Yet Another Voice

Written in 1975, Norman A. McDanel’s “Yet Another Voice” was his catharsis at making sense of his experiences of enduring seven years as a prisoner of war in North Vietnam. Honor Bound: American Prisoners of War in Southeast Asia, 1961-1973  Although he endured severe physical and mental torture meted out by sadistic captors, e.g. Ho Chi Minh’s cruelest jailers, McDaniel went to great lengths within the pages of this book to explain how his unshakeable faith in God and his acceptance of the Holy Scripture’s promises prepared him to endure an ordeal that many of his fellow P.O.W’s caved in under. This same creed embedded in McDaniel’s belief system continued to sustain him in what McDaniel insisted was equally critical and in some respects more trying, which was his reacclimation and readjustment to his normal life, his wife and children and life in general in a democratic society after being released during “Operation Homecoming” on February 12, 1973.

Within the pages of this book McDaniel explains to the reader how during his incarceration (1966 to 1973) when life seemed bleak and hopeless, he acquired coping strategies that preserved his sanity. Altogether, he spent 2,399 days in captivity. McDaniel believed that he couldn’t keep what he had unless he gave it away. On that note, he inculcated his beliefs to his fellow suffering P.O.W’s, thus strengthening each other’s faith. This knowledge of the Lord, McDaniel maintains, can be applied to anyone’s situation, no matter how trying. While not necessarily as dramatic as being a P.O.W., McDaniel teaches the reader how valuable early religious training and knowledge of the Bible’s messages of hope can be when one is in a precarious, life or death situation.

Norman McDaniel was born in Cumberland County, North Carolina, in 1937. Going through the ROTC program at North Carolina A & T University and receiving his bachelor’s degree in engineering, he was commissioned in the U.S. Air Force in 1959. With stops in Texas and Mississippi, he learned electronic warfare, combat crew training on a B-52 bomber as well as how to be a sub-systems manager on a F-111 fighter. Shortly after America’s role in the Vietnam War escalated in March of 1966, McDaniel began flying combat missions on a Douglas EB-66C “Skywarrior” as an Electronic Warfare Officer. McDaniel’s unit was part of the 41st Tactical Reconnaissance Squadron flying out of Takhli Royal Thi Air Force Base in Thailand. McDaniel morbidly remarks that the bad joke before departing was as follows: “We probably won’t get back from this one, so I’ll say goodbye now, Nice knowing you, Mac. This exchange had become a normal occurrence during our walks to the airplane on our previous 10 or 15 combat missions, and the comments were directed primarily to me. I’d say, “You guys shouldn’t joke like that. What would you be saying if you really believed that we wouldn’t get back from this mission? There would be smiles and chuckles, and one of them would be quick to answer, “we do believe it, no kidding.”[ASIN:0618273484 Two Souls Indivisible: The Friendship That Saved Two POWs in Vietnam]]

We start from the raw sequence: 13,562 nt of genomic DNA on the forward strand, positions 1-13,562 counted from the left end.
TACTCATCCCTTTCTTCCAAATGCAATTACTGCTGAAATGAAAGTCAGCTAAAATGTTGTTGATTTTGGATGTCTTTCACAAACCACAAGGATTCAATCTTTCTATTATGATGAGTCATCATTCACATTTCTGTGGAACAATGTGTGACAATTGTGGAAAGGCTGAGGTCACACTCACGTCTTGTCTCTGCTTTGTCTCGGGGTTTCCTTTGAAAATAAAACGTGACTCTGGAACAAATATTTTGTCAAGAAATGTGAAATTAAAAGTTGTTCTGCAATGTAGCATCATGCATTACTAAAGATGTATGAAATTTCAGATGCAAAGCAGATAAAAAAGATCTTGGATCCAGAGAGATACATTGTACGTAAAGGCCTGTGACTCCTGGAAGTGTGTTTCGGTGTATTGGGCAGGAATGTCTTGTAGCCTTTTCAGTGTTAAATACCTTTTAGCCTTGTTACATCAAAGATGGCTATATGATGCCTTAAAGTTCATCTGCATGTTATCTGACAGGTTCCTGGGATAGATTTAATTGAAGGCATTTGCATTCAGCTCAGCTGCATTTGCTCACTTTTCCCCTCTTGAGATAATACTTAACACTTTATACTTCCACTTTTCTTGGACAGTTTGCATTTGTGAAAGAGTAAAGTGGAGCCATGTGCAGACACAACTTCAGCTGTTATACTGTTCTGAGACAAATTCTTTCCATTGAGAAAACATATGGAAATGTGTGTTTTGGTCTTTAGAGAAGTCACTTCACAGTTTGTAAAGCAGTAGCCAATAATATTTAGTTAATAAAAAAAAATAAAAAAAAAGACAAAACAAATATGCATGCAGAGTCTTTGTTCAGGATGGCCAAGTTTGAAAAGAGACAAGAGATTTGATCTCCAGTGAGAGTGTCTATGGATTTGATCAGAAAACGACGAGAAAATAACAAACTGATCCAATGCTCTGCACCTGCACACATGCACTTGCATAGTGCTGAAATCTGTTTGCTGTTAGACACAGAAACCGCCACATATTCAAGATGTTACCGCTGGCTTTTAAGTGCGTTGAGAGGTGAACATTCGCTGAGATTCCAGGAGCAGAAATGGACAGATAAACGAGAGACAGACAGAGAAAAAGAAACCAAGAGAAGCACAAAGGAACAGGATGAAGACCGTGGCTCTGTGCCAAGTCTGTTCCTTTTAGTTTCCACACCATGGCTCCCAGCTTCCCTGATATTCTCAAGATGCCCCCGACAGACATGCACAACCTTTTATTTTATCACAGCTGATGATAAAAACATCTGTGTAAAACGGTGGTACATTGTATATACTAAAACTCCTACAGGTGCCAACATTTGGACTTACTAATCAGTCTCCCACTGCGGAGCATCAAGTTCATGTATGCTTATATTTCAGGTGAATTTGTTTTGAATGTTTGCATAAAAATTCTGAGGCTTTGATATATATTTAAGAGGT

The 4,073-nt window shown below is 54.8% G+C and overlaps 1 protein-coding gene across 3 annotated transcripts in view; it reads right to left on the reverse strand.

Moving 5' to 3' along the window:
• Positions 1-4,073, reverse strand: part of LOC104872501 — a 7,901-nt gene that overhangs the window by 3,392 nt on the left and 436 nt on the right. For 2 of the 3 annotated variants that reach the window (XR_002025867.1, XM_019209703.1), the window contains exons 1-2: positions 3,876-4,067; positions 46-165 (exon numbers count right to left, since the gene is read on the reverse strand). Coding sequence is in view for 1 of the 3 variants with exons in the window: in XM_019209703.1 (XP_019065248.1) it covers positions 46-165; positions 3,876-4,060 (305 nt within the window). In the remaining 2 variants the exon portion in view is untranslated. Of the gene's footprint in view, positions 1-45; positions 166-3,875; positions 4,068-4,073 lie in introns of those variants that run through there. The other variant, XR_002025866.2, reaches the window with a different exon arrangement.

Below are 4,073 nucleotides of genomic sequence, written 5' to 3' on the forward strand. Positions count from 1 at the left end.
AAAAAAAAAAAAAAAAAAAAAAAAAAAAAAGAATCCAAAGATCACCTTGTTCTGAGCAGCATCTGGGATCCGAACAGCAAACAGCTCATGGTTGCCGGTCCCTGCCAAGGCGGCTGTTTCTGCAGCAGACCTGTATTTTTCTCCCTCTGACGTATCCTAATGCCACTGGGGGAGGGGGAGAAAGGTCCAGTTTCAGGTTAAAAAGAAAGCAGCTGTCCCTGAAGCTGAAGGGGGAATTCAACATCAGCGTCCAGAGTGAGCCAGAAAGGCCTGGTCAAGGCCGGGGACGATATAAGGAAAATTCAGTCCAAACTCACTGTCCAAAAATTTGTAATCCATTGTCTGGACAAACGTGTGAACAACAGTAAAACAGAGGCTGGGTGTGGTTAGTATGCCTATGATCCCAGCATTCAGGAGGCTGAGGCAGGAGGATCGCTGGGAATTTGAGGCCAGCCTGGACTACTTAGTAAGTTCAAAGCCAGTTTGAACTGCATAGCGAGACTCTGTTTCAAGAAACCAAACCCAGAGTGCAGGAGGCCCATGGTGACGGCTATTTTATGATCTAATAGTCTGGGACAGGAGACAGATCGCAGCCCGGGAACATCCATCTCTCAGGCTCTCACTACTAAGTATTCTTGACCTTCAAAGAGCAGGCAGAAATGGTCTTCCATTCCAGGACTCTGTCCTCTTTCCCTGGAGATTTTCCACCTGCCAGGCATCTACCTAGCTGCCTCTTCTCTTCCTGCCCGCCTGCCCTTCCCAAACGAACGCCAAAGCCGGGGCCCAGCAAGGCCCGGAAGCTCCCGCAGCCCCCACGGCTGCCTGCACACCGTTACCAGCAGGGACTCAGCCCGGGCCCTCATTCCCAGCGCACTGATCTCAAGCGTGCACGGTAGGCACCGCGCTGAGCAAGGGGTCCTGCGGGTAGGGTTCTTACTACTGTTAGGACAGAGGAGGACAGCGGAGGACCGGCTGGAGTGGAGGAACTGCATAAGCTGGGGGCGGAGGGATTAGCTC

McDaniel should never have flown on July 20, 1966. His crew was the “back up crew” to the one assigned to that particular combat support mission on that fateful day. However, as McDaniel ruefully recorded in his book: As the time arrived to start the engines, the primary crew notified us that they were having engine problems. As take-off time approached, with the other crew’s malfunctioning engine still not corrected, it became apparent that the mission would be ours”. 

McDaniel should never have flown on July 20, 1966. His crew was the “back up crew” to the one assigned to that particular combat support mission on that fateful day. However, as McDaniel ruefully recorded in his book: As the time arrived to start the engines, the primary crew notified us that they were having engine problems. As take-off time approached, with the other crew’s malfunctioning engine still not corrected, it became apparent that the mission would be ours”.  Scars and Stripes It is frightening to read McDaniel’s account of what happened next. During the mission, while encountering heavy North Vietnamese ground anti-aircraft fire, McDaniel recorded the following: “We began to turn, and after completing about three-fourths of it, there was a “whump” sound and a violent vibration of the airplane similar to that experienced when you hit an air pocket or two. I thought momentarily that we were getting the plane under control again when it assumed the level position. But that illusion was quickly dispelled as I discovered that our crew compartment had lost pressurization, oxygen, interphone, altitude, and airspeed indications and was being filled with smoke and fumes. With the loss of these systems, we were really in trouble”.  Why Didn’t You Get Me Out?: A POW’s Nightmare in Vietnam